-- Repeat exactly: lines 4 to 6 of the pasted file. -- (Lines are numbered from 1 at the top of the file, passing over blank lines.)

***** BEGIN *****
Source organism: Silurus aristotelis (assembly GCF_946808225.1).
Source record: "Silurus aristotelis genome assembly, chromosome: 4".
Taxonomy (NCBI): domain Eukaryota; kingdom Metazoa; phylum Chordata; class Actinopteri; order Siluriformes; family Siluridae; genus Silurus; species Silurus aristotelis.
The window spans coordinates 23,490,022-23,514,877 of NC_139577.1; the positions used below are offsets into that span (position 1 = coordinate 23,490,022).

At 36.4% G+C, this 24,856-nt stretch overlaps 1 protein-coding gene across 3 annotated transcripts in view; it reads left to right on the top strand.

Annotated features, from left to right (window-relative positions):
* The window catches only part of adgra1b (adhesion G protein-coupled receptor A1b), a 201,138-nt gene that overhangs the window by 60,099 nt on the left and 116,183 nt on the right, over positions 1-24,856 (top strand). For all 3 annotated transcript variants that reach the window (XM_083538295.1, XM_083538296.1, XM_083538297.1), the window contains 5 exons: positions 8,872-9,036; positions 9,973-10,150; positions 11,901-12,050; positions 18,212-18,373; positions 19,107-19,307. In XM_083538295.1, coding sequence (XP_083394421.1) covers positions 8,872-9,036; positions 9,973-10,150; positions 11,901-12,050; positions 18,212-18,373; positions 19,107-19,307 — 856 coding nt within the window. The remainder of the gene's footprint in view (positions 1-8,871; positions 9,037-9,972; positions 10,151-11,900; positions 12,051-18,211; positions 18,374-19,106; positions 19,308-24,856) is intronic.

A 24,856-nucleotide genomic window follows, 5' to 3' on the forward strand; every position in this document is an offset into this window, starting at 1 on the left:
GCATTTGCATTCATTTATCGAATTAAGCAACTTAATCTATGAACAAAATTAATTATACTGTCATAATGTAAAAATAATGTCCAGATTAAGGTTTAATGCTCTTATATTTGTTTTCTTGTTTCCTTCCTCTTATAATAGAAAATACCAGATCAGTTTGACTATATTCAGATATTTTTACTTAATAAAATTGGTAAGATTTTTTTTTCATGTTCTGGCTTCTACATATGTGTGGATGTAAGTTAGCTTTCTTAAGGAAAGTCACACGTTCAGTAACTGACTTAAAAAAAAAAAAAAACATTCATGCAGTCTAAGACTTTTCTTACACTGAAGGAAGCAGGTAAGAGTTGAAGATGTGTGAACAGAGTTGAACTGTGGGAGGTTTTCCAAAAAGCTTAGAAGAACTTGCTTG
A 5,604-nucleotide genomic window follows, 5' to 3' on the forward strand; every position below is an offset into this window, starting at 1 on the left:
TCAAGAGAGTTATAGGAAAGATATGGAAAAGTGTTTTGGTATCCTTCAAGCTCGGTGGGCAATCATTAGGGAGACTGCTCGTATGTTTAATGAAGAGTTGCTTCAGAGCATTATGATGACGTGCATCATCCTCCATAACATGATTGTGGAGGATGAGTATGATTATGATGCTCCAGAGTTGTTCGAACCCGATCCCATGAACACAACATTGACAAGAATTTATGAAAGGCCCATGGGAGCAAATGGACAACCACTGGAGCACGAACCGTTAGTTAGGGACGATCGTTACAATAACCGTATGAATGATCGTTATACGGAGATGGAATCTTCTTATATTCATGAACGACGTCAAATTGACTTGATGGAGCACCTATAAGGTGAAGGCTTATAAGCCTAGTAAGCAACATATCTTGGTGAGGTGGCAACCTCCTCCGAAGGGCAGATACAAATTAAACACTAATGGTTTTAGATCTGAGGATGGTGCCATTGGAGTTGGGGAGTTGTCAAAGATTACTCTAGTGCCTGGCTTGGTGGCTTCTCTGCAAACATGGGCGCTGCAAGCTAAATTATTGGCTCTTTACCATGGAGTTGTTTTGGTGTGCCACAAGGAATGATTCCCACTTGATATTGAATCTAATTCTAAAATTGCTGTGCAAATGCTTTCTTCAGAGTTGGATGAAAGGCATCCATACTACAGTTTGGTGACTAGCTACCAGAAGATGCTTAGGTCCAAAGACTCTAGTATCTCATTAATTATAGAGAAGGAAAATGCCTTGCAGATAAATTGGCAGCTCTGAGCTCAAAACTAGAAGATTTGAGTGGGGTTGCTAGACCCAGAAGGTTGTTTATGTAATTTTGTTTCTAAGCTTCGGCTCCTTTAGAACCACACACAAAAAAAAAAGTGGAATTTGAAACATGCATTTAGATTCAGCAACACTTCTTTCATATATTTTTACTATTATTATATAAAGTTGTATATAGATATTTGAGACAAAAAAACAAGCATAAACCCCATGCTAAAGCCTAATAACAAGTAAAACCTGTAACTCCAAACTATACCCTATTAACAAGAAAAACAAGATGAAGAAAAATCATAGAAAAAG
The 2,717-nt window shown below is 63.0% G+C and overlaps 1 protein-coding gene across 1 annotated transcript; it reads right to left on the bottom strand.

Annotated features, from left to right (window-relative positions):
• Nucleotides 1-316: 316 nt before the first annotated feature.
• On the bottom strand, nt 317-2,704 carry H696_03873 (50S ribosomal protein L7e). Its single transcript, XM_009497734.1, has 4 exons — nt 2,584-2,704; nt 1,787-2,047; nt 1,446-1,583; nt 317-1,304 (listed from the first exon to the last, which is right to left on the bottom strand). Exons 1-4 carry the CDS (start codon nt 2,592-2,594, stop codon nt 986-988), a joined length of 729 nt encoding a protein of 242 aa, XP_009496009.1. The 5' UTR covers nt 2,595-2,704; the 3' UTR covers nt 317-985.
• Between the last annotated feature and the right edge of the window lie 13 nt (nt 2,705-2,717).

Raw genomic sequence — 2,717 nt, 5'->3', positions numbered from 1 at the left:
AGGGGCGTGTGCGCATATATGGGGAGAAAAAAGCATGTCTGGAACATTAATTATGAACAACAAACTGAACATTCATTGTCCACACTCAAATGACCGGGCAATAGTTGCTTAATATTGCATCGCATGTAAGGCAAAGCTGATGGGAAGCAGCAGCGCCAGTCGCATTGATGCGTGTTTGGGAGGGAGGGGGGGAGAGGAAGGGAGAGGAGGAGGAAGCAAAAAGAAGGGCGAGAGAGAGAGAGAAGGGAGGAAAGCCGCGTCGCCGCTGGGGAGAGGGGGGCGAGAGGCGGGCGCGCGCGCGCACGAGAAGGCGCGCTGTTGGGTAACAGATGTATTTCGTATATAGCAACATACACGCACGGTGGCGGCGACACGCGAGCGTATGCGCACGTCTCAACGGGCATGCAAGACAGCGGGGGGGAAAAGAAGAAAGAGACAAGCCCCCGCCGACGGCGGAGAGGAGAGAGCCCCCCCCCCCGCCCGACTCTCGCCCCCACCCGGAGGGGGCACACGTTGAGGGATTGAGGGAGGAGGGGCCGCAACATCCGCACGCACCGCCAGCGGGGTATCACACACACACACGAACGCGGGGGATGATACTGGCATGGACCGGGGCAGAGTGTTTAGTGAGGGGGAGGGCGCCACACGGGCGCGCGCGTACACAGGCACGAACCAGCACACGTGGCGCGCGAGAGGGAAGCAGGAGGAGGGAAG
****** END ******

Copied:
The window spans coordinates 23,490,022-23,514,877 of NC_139577.1; the positions used below are offsets into that span (position 1 = coordinate 23,490,022).

At 36.4% G+C, this 24,856-nt stretch overlaps 1 protein-coding gene across 3 annotated transcripts in view; it reads left to right on the top strand.

Annotated features, from left to right (window-relative positions):